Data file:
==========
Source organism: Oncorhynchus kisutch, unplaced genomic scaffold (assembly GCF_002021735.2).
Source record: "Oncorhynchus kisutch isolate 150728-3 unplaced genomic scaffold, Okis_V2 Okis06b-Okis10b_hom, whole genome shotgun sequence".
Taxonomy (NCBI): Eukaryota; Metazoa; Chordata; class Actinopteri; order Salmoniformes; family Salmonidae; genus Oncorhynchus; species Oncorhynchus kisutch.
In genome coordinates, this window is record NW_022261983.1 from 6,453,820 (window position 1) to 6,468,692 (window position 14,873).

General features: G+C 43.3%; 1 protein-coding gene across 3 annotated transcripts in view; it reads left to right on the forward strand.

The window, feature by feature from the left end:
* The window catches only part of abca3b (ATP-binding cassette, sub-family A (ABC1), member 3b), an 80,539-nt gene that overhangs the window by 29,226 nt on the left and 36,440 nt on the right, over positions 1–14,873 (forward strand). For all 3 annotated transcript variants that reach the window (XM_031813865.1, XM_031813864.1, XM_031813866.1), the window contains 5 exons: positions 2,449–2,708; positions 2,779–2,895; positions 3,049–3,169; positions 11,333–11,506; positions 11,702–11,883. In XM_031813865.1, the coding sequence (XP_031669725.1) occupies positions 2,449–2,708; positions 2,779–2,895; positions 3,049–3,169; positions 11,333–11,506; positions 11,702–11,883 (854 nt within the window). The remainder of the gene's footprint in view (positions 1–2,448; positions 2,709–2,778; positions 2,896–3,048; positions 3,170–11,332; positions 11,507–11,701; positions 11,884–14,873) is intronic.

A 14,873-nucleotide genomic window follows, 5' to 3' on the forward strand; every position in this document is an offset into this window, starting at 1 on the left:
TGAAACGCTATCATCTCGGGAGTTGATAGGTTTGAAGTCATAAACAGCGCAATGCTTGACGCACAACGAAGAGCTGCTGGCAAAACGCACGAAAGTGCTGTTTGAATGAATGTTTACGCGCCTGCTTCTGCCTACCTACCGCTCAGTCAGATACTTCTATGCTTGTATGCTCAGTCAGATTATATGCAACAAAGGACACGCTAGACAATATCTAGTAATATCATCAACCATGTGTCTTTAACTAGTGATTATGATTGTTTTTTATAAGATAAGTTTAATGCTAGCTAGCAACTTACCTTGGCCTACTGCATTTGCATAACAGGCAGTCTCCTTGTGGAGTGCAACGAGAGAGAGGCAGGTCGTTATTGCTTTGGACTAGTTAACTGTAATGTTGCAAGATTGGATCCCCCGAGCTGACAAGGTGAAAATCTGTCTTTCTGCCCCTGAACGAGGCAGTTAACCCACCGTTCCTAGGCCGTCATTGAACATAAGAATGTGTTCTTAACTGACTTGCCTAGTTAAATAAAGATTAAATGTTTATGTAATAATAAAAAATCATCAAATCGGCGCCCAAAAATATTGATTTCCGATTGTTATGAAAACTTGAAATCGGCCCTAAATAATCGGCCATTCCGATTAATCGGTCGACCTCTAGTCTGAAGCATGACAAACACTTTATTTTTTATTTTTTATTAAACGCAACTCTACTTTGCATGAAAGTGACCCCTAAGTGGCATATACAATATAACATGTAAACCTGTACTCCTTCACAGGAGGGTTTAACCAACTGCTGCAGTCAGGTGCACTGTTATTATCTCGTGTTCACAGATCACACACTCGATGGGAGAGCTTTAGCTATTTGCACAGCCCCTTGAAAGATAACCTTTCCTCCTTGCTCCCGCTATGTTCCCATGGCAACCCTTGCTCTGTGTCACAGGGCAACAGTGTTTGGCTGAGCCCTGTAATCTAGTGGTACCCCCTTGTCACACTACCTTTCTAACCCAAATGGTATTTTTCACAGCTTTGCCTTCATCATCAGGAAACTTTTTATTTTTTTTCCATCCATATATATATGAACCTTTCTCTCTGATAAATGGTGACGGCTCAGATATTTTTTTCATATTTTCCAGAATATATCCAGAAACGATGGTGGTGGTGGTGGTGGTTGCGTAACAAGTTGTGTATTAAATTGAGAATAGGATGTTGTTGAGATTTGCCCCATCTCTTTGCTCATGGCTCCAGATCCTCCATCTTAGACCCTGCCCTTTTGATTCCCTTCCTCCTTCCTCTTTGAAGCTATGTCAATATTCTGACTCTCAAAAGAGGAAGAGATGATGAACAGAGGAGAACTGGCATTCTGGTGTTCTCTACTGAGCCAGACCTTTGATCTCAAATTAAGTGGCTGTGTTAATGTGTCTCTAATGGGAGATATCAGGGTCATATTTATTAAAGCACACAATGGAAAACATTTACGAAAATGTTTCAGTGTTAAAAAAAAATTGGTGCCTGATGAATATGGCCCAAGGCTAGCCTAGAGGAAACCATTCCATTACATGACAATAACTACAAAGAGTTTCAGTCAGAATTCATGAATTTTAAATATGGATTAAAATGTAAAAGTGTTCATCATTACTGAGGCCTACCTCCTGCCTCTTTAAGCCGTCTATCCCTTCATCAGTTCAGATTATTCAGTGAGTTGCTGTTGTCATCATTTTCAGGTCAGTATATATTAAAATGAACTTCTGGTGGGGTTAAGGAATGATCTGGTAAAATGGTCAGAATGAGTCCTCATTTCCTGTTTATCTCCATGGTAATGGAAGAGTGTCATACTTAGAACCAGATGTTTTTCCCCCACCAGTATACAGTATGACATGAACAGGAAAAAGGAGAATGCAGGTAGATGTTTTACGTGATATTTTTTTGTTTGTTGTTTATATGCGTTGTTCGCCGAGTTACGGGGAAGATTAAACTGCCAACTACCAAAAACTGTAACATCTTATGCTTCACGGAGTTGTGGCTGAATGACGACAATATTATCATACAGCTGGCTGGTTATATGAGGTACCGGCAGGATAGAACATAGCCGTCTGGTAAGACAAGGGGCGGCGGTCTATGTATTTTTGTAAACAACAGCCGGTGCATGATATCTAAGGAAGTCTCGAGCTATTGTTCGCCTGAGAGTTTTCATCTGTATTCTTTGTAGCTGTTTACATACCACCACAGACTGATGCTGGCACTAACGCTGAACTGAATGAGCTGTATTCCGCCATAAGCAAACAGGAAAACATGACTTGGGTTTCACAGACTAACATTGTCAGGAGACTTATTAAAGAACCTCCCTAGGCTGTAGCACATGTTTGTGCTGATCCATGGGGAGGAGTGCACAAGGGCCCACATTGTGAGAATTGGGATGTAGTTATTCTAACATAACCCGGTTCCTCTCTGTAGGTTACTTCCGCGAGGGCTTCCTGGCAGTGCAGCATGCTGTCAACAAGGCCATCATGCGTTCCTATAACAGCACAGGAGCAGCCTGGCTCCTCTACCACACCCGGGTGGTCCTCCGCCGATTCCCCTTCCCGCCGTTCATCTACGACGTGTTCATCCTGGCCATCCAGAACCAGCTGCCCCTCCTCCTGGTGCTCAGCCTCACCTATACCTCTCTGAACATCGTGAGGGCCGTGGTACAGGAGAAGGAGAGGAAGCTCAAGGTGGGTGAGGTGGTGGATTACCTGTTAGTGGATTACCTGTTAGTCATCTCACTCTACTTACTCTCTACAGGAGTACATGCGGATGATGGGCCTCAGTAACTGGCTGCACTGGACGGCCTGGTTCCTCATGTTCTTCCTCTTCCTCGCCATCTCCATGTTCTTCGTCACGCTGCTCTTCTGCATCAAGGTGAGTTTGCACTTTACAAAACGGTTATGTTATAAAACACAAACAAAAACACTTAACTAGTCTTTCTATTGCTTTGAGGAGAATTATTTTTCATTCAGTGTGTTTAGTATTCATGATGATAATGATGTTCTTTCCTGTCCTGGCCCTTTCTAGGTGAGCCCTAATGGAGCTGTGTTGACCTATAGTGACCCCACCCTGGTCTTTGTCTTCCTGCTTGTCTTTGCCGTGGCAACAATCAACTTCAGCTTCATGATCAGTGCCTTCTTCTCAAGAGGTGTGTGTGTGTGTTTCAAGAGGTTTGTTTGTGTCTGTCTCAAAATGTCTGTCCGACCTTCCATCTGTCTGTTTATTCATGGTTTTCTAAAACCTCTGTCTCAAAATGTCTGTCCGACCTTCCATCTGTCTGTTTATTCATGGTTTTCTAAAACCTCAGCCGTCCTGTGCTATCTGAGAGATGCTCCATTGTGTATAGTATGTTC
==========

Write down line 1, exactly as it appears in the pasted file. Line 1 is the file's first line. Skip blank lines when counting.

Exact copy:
Source organism: Oncorhynchus kisutch, unplaced genomic scaffold (assembly GCF_002021735.2).